Nandor Balazs

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The native form of this personal name is Balázs Nándor. This article uses the Western name order.
Nandor Balazs
Born (1926-07-07)July 7, 1926
Budapest,
Hungary
Died August 16, 2003(2003-08-16) (aged 77)
Setauket, New York,
United States
Residence U.S.
Nationality

Hungarian

American
Institutions Enrico Fermi Institute of the University of Chicago
Princeton University
Stony Brook University
Alma mater University of Budapest
University of Amsterdam

Nandor Balazs (Hungarian: Balázs Nándor László, Budapest, July 7, 1926 – Setauket, New York, August 16, 2003)[1] Hungarian-American physicist, external member of the Hungarian Academy of Sciences (from 1995).

Early life and education[edit]

Balazs attended to the Rácz private primary school and was a classmate of Janos Kemeny. Nandor Balazs received a master's degree at the University of Budapest (1948). Balazs left the communist Hungary in 1949. He received a PhD at the University of Amsterdam (1951).

Scientific career[edit]

After receiving his PhD, Balazs spent two years (1951 and 1952) as assistant to Schroedinger at the Dublin Institute for Advanced Studies,[2] one year (autumn 1952 through summer 1953) as assistant to Einstein at the Institute for Advanced Study in Princeton, and was Associate Professor of Physics at the University of Alabama during the years 1953–56. In 1961 he went to the Stony Brook University.[3] During his life, Balazs had close friendships and working collaborations with Schroedinger, Paul Dirac (Dirac's wife, Margit Wigner, was Hungarian), Subrahmanyan Chandrasekhar, Eugene Wigner, and other major figures in 20th-century physics.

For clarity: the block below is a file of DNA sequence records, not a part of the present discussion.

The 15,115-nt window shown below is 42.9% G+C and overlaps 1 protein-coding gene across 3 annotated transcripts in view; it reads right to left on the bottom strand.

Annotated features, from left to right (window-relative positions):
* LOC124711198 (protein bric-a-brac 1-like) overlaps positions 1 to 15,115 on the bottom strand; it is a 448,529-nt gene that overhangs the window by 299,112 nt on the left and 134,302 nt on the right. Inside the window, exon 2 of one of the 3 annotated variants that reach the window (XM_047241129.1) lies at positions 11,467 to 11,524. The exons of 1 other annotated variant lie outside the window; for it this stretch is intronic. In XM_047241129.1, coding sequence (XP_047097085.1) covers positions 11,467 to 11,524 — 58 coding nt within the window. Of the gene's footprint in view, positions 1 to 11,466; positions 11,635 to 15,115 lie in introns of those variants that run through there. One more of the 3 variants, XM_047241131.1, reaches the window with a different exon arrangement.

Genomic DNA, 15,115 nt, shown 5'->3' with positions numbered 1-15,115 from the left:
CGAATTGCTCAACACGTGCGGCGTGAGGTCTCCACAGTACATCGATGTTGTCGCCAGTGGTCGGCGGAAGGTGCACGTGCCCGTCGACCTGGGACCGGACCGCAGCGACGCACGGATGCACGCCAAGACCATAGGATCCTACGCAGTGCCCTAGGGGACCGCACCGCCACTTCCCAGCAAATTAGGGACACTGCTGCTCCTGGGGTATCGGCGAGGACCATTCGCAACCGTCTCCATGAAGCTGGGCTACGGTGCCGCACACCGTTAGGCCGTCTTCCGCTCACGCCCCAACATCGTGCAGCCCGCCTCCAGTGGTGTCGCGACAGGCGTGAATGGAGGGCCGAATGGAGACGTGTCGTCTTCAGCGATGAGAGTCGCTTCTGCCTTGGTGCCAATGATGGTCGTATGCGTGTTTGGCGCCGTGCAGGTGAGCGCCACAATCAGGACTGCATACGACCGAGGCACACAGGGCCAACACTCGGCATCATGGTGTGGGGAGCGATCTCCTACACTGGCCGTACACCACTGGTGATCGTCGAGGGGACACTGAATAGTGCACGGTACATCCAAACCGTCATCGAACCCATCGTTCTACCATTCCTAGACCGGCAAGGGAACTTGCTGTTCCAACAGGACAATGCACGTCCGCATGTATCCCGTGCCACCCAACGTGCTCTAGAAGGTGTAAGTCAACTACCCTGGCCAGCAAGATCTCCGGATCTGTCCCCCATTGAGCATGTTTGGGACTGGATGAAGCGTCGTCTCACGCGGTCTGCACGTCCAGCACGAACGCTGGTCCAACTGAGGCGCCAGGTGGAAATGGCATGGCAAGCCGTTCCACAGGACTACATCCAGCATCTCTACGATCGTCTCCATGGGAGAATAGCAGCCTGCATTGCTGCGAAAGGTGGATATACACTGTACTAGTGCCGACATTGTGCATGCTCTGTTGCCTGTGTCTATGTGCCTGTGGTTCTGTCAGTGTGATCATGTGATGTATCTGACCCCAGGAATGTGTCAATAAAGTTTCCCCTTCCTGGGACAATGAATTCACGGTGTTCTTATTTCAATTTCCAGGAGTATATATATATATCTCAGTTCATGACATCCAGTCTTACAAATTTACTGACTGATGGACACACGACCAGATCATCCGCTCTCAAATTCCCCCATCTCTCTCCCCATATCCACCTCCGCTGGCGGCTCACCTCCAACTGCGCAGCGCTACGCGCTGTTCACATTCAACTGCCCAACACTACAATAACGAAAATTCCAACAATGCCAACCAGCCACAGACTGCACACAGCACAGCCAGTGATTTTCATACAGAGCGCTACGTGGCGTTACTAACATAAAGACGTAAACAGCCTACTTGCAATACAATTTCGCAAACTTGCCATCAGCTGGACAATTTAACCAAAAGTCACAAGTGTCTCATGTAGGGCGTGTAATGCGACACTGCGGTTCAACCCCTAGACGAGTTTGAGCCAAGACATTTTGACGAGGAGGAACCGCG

Balazs maintained contacts in his native Hungary and occasionally brought Hungarian physicists to the US. In his collaborations with people in Budapest (notably Béla Lukács and Jozsef Zimányi), he dealt with relativistic heavy-ion collisions and thus provided a connection between Stony Brook (a home of RHIC theory) and Hungary.

References[edit]

  1. ^ de Zafra; Bergeman; Berry, Balian; Voros (2008). "Nandor Balazs" (PDF). Saclay, Paris: Institut de Physique Théorique. Retrieved April 10, 2011. 
  2. ^ de Zafra, Robert; Bergeman, Tom; Berry, Michael; Balian, Roger; Voros, André (May 2004). "Obituary: Nandor Balazs". Physics Today 57 (5): 74. Bibcode:2004PhT....57e..74D. doi:10.1063/1.1768679. 
  3. ^ Staff (2000). "Balazs, Nandor". State University of New York, Sunnybrook. Retrieved April 10, 2011.